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A certain rabbit population quadruples every three years.

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A certain rabbit population quadruples every three years.  [#permalink]

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New post 11 Dec 2012, 23:06
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Going to have a go at Problem Solving.. My own question, so no official answer. Please provide your feedback on how you found the question to be and anyway that I can make it clearer.. :)

A certain rabbit population quadruples every three years. The population today is 81. Exactly six years from today, the entire population will be fed to a pack of wolves. If each wolf eats exactly 12 rabbits, how many wolves can be fed using this rabbit population?

A. 54
B. 81
C. 108
D. 216
E. 324

My Answer is C
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Re: A certain rabbit population quadruples every three years.  [#permalink]

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New post 11 Dec 2012, 23:47
MacFauz wrote:
Going to have a go at Problem Solving.. My own question, so no official answer. Please provide your feedback on how you found the question to be and anyway that I can make it clearer.. :)

A certain rabbit population quadruples every three years. The population today is 81. Exactly six years from today, the entire population will be fed to a pack of wolves. If each wolf eats exactly 12 rabbits, how many wolves can be fed using this rabbit population?

A. 54
B. 81
C. 108
D. 216
E. 324

My Answer is C


\(y(t)=y(0) * 4^[t/I]\)
where:
y(t)=population after given number of years.
y(0)=initial population
t=time
I=amount of the time for the quantity to double.
Putting the respective values, we get population after 6 years as 1296.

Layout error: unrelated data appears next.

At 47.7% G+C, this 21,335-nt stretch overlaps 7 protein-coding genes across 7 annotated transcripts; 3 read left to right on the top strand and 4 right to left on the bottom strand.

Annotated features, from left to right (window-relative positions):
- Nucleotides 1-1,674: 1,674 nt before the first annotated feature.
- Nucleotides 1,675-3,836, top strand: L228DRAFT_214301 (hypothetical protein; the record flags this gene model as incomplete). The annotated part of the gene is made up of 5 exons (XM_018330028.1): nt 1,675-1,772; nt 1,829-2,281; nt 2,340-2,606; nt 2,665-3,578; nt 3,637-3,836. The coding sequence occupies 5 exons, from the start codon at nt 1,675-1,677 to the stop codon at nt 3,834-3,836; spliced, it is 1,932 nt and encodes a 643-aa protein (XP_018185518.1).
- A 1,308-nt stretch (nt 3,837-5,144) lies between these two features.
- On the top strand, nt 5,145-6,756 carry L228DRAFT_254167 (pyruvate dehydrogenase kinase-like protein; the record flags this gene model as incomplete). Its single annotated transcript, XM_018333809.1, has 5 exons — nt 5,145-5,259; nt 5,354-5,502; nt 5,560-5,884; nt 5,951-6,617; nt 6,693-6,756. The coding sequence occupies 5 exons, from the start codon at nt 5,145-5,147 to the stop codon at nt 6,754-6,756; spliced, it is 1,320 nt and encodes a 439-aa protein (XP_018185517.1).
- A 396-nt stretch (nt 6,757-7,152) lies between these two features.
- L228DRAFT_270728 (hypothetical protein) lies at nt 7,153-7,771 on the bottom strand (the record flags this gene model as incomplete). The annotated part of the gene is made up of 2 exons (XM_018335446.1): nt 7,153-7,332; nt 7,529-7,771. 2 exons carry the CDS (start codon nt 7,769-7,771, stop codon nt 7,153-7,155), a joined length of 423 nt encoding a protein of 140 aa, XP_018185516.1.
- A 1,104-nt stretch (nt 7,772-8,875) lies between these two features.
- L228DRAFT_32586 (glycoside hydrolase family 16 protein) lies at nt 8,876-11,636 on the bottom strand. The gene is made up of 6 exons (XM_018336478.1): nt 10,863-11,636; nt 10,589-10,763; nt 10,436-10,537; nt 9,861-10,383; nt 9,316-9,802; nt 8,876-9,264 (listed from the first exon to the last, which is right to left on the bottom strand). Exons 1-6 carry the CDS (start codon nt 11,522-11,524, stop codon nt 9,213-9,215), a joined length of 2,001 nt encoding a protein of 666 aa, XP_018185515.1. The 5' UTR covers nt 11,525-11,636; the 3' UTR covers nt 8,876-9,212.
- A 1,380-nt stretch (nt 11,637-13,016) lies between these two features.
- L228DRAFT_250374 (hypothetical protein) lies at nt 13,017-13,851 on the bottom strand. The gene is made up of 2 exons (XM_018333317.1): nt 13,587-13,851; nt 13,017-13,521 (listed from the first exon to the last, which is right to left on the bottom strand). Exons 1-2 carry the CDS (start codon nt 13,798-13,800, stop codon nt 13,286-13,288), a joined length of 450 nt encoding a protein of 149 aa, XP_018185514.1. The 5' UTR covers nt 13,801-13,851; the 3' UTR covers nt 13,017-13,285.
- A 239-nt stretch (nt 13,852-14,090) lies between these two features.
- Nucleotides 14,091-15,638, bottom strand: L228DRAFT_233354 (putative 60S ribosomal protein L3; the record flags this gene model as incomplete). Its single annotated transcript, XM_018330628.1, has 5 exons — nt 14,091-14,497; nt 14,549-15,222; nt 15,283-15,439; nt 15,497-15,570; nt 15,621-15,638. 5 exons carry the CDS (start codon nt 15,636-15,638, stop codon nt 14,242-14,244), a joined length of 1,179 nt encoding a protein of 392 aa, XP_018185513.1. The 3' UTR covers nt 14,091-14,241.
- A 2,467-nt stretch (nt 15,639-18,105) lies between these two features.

Divide this by the exact capacity of wolves, and we get 108 as the answer.

Logical method:
the population is quadrupling two times. So find the population as soon as it quadruples for the first time. Then multiply the result again by 4 to get the population after 6 years.
And then the same.

+1C.

Btw Macfauz, you may apply to GMAC. I am quite certain that within a year or two, you may be writing questions for future GMAT takers.
Good Luck.
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Re: A certain rabbit population quadruples every three years.  [#permalink]

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New post 11 Dec 2012, 23:58
Marcab wrote:
MacFauz wrote:
Going to have a go at Problem Solving.. My own question, so no official answer. Please provide your feedback on how you found the question to be and anyway that I can make it clearer.. :)

A certain rabbit population quadruples every three years. The population today is 81. Exactly six years from today, the entire population will be fed to a pack of wolves. If each wolf eats exactly 12 rabbits, how many wolves can be fed using this rabbit population?

A. 54
B. 81
C. 108
D. 216
E. 324

My Answer is C


\(y(t)=y(0) * 4^[t/I]\)
where:
y(t)=population after given number of years.
y(0)=initial population
t=time
I=amount of the time for the quantity to double.
Putting the respective values, we get population after 6 years as 1296.
Divide this by the exact capacity of wolves, and we get 108 as the answer.

Logical method:
the population is quadrupling two times. So find the population as soon as it quadruples for the first time. Then multiply the result again by 4 to get the population after 6 years.
And then the same.

+1C.

Btw Macfauz, you may apply to GMAC. I am quite certain that within a year or two, you may be writing questions for future GMAT takers.
Good Luck.


Haha.. Thanks Marcab.. Hopefully will be able to come up with more questions here before I can do that.. :)

Btw.. For the question.. We can save some time on the multiplication by keeping the final population in the form

\(3^4 * 2^4\). Dividing this by 12 we get : \(\frac{3^4 * 2^4}{2^2 * 3}\) = \(3^3 * 2^2\) = 108
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Re: A certain rabbit population quadruples every three years.  [#permalink]

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New post 10 Jan 2013, 20:08
Marcab wrote:
MacFauz wrote:
Going to have a go at Problem Solving.. My own question, so no official answer. Please provide your feedback on how you found the question to be and anyway that I can make it clearer.. :)

A certain rabbit population quadruples every three years. The population today is 81. Exactly six years from today, the entire population will be fed to a pack of wolves. If each wolf eats exactly 12 rabbits, how many wolves can be fed using this rabbit population?

A. 54
B. 81
C. 108
D. 216
E. 324

My Answer is C


\(y(t)=y(0) * 4^[t/I]\)
where:
y(t)=population after given number of years.
y(0)=initial population
t=time
I=amount of the time for the quantity to double.
Putting the respective values, we get population after 6 years as 1296.
Divide this by the exact capacity of wolves, and we get 108 as the answer.